This week Ben Earl joins Jonah to discuss practice, sleight of hand, and approaching magic as an art. Alongside being a skilled sleight of hand artist, Ben is also an author and founder of Studio52.
Ben’s interest in magic started when he stumbled across Expert Card Technique at his local library. The book was his glimpse into an underground subculture that he knew he needed to learn more about. However, in his twelve year old mind, sleight of hand was illegal, so he dropped the book out of the window. He didn’t want the librarian to take the book away from him or send him to jail because he was considering taking the book out.
Ben devoured the book, never connecting that the moves he was learning were for magic tricks until he saw David Blaine on TV doing moves he recognized. After showing his friends a few moves and finding a magic shop, he was addicted to the art form.
Magic as an Art
Magic has been a constant in Ben’s life as the art keeps him intellectually and creatively stimulated like nothing else. He can take a coin and make it appear or disappear with this intuitive understanding that he is just playing with bigger ideas. Methods and concepts are just tools he can use to communicate ideas and understand his own approach to the world.
There is an inherent duality to magic. At times, Ben feels that he’s just performing card tricks whereas other times he recognizes he can reshape someone’s understanding of the world. Just by understanding that magic, like any other art form, has an inherent, absurd duality to it, Ben is able to step aside from one aspect of magic to focus on ones that intrigue him.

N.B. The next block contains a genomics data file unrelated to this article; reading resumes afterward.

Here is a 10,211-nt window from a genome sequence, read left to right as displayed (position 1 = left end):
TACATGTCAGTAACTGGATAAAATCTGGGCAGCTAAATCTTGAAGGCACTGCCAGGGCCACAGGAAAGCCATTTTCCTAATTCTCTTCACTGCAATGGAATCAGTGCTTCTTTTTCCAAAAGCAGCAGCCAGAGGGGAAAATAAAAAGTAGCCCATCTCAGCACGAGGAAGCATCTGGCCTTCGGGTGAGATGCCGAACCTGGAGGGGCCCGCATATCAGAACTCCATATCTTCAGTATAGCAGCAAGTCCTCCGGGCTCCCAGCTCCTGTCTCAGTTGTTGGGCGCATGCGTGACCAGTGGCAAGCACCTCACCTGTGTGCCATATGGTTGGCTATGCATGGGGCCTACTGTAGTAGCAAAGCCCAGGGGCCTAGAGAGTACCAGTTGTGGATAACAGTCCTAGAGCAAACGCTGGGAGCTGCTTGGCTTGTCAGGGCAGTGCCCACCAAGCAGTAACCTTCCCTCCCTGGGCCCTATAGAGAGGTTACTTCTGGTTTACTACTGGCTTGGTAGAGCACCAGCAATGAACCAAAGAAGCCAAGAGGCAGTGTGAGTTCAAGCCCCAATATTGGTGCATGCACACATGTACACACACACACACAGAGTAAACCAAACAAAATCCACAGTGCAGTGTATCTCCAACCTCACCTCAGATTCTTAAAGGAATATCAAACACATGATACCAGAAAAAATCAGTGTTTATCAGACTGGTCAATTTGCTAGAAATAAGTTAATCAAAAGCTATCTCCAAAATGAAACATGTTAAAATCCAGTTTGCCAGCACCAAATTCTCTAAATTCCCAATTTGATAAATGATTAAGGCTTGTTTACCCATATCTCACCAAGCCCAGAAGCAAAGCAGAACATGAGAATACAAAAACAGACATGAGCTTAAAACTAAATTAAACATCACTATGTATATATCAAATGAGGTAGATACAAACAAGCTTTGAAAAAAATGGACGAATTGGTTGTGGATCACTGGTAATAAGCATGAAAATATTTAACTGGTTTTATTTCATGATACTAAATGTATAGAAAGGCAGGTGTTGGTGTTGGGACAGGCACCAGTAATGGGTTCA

This is why he doesn’t call himself a magician per se but a creative artist; he is constantly creating, and writing, and thinking about magic, but he is only a magician in the eyes of a layperson who can only describe what he just showed them as magic. By calling himself a creative artist, he doesn’t feel like he’s attaching himself to a restrictive or reductive title.
Magic is fascinating because it isn’t real. The art form revolves around simulating the impossible with the shared understanding that what is being done isn’t real. However, like in a film, we suspend our disbelief long enough to experience something beyond our understanding of the world.
With this being said, it can be difficult to bring your own meaning into the art form. For Ben, meaning comes from moving towards the things he likes; when something feels right, he does more of it. Overtime, he discovers things that have meaning to him and what drives him to what he’s connected to. Problem solving and creating aesthetically pleasing solutions appeal to Ben which drives his magic creation process.
Approaching Sleight of Hand
Sleight of hand, supposedly, is using deceptive means to achieve a certain result, yet magicians often regard good sleight of hand artists as ones where we can “see” the moves happening; you perceive in their performance that a move has happened. In Ben’s opinion, good sleight of hand is when the sleight is so perfectly choreographed into the routine that you can’t tell when or how it happened; you missed the move like you were supposed to.